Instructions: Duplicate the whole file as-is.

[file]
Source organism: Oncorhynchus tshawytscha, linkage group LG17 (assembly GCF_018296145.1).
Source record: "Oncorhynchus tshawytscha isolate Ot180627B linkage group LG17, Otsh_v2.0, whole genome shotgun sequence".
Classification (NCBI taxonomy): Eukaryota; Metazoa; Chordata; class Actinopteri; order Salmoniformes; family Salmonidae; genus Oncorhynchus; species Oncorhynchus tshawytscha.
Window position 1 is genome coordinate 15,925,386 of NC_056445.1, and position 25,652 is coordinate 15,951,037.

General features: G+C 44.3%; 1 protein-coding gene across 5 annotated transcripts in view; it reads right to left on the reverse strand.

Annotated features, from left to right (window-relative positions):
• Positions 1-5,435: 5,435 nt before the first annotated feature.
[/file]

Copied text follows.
Source organism: Oncorhynchus tshawytscha, linkage group LG17 (assembly GCF_018296145.1).
Source record: "Oncorhynchus tshawytscha isolate Ot180627B linkage group LG17, Otsh_v2.0, whole genome shotgun sequence".
Classification (NCBI taxonomy): Eukaryota; Metazoa; Chordata; class Actinopteri; order Salmoniformes; family Salmonidae; genus Oncorhynchus; species Oncorhynchus tshawytscha.
Window position 1 is genome coordinate 15,925,386 of NC_056445.1, and position 25,652 is coordinate 15,951,037.

General features: G+C 44.3%; 1 protein-coding gene across 5 annotated transcripts in view; it reads right to left on the reverse strand.

Annotated features, from left to right (window-relative positions):
• Positions 1-5,435: 5,435 nt before the first annotated feature.